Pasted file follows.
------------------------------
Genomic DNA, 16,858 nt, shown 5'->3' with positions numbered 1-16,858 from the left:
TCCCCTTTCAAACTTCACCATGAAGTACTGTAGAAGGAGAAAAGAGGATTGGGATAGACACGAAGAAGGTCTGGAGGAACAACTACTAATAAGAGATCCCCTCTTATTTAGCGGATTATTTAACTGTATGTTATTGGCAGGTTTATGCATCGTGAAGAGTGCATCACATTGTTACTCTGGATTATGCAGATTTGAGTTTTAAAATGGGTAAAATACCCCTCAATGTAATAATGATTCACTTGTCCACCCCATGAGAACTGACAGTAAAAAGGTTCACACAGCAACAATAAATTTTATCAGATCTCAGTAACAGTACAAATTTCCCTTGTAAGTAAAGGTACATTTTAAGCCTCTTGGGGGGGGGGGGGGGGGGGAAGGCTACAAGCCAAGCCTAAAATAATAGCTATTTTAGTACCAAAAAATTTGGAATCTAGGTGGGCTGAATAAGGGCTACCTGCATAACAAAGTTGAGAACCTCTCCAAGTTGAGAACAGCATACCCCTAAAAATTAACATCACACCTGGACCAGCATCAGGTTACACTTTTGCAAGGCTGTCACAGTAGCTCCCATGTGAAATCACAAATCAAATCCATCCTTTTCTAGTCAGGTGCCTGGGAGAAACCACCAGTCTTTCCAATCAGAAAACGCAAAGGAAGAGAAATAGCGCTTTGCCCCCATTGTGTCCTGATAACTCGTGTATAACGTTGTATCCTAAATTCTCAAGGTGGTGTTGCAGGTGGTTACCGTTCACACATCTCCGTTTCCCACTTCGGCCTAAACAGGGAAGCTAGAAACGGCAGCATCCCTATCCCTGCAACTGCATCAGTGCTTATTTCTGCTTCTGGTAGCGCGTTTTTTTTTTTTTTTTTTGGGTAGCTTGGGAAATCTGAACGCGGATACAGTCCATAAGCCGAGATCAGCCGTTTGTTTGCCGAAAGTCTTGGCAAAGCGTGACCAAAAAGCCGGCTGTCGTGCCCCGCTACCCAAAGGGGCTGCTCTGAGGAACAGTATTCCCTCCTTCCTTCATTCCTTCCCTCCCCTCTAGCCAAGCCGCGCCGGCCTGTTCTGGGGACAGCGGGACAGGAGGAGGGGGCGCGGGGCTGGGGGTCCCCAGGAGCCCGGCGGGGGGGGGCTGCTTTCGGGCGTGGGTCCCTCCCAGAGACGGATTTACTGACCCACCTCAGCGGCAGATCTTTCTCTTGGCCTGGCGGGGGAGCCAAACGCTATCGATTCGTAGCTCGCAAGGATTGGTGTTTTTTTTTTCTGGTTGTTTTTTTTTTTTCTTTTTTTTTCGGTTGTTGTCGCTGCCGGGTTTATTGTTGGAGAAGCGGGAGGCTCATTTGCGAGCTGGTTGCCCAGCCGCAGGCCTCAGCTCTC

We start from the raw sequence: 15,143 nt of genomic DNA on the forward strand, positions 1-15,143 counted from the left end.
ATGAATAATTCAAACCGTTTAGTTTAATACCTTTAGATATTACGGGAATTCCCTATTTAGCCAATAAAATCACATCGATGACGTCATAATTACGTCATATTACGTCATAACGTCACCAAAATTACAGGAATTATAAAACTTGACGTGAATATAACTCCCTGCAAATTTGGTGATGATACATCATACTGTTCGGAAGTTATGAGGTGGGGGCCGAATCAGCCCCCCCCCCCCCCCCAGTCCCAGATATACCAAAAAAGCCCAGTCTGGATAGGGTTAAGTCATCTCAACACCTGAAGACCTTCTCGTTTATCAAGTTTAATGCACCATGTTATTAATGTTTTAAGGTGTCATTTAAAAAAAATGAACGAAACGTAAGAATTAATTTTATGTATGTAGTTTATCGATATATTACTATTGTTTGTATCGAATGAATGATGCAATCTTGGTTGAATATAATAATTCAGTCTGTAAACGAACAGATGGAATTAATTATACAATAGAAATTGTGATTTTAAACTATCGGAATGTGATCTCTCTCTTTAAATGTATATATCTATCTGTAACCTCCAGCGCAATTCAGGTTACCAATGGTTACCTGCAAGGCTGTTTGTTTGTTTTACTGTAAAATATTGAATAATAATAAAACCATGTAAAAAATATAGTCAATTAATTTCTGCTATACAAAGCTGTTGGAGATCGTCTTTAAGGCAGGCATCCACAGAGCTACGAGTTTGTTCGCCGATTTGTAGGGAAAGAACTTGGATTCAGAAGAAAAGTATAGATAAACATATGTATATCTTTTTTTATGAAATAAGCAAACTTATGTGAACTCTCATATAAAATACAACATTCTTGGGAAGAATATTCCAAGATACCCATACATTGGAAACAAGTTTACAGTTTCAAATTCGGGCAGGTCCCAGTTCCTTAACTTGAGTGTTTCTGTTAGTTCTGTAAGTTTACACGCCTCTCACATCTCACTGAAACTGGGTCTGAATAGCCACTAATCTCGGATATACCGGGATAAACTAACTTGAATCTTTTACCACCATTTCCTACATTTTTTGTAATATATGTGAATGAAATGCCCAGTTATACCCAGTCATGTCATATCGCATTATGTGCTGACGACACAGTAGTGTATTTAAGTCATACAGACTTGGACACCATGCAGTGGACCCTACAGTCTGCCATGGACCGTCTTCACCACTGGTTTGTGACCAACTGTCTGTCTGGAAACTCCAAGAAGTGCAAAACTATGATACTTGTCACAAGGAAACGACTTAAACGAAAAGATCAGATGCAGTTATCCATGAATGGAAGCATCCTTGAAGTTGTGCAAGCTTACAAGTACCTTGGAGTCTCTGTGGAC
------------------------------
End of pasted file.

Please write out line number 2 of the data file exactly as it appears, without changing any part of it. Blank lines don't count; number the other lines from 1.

TCCCCTTTCAAACTTCACCATGAAGTACTGTAGAAGGAGAAAAGAGGATTGGGATAGACACGAAGAAGGTCTGGAGGAACAACTACTAATAAGAGATCCCCTCTTATTTAGCGGATTATTTAACTGTATGTTATTGGCAGGTTTATGCATCGTGAAGAGTGCATCACATTGTTACTCTGGATTATGCAGATTTGAGTTTTAAAATGGGTAAAATACCCCTCAATGTAATAATGATTCACTTGTCCACCCCATGAGAACTGACAGTAAAAAGGTTCACACAGCAACAATAAATTTTATCAGATCTCAGTAACAGTACAAATTTCCCTTGTAAGTAAAGGTACATTTTAAGCCTCTTGGGGGGGGGGGGGGGGGGGAAGGCTACAAGCCAAGCCTAAAATAATAGCTATTTTAGTACCAAAAAATTTGGAATCTAGGTGGGCTGAATAAGGGCTACCTGCATAACAAAGTTGAGAACCTCTCCAAGTTGAGAACAGCATACCCCTAAAAATTAACATCACACCTGGACCAGCATCAGGTTACACTTTTGCAAGGCTGTCACAGTAGCTCCCATGTGAAATCACAAATCAAATCCATCCTTTTCTAGTCAGGTGCCTGGGAGAAACCACCAGTCTTTCCAATCAGAAAACGCAAAGGAAGAGAAATAGCGCTTTGCCCCCATTGTGTCCTGATAACTCGTGTATAACGTTGTATCCTAAATTCTCAAGGTGGTGTTGCAGGTGGTTACCGTTCACACATCTCCGTTTCCCACTTCGGCCTAAACAGGGAAGCTAGAAACGGCAGCATCCCTATCCCTGCAACTGCATCAGTGCTTATTTCTGCTTCTGGTAGCGCGTTTTTTTTTTTTTTTTTTGGGTAGCTTGGGAAATCTGAACGCGGATACAGTCCATAAGCCGAGATCAGCCGTTTGTTTGCCGAAAGTCTTGGCAAAGCGTGACCAAAAAGCCGGCTGTCGTGCCCCGCTACCCAAAGGGGCTGCTCTGAGGAACAGTATTCCCTCCTTCCTTCATTCCTTCCCTCCCCTCTAGCCAAGCCGCGCCGGCCTGTTCTGGGGACAGCGGGACAGGAGGAGGGGGCGCGGGGCTGGGGGTCCCCAGGAGCCCGGCGGGGGGGGGCTGCTTTCGGGCGTGGGTCCCTCCCAGAGACGGATTTACTGACCCACCTCAGCGGCAGATCTTTCTCTTGGCCTGGCGGGGGAGCCAAACGCTATCGATTCGTAGCTCGCAAGGATTGGTGTTTTTTTTTTCTGGTTGTTTTTTTTTTTTCTTTTTTTTTCGGTTGTTGTCGCTGCCGGGTTTATTGTTGGAGAAGCGGGAGGCTCATTTGCGAGCTGGTTGCCCAGCCGCAGGCCTCAGCTCTC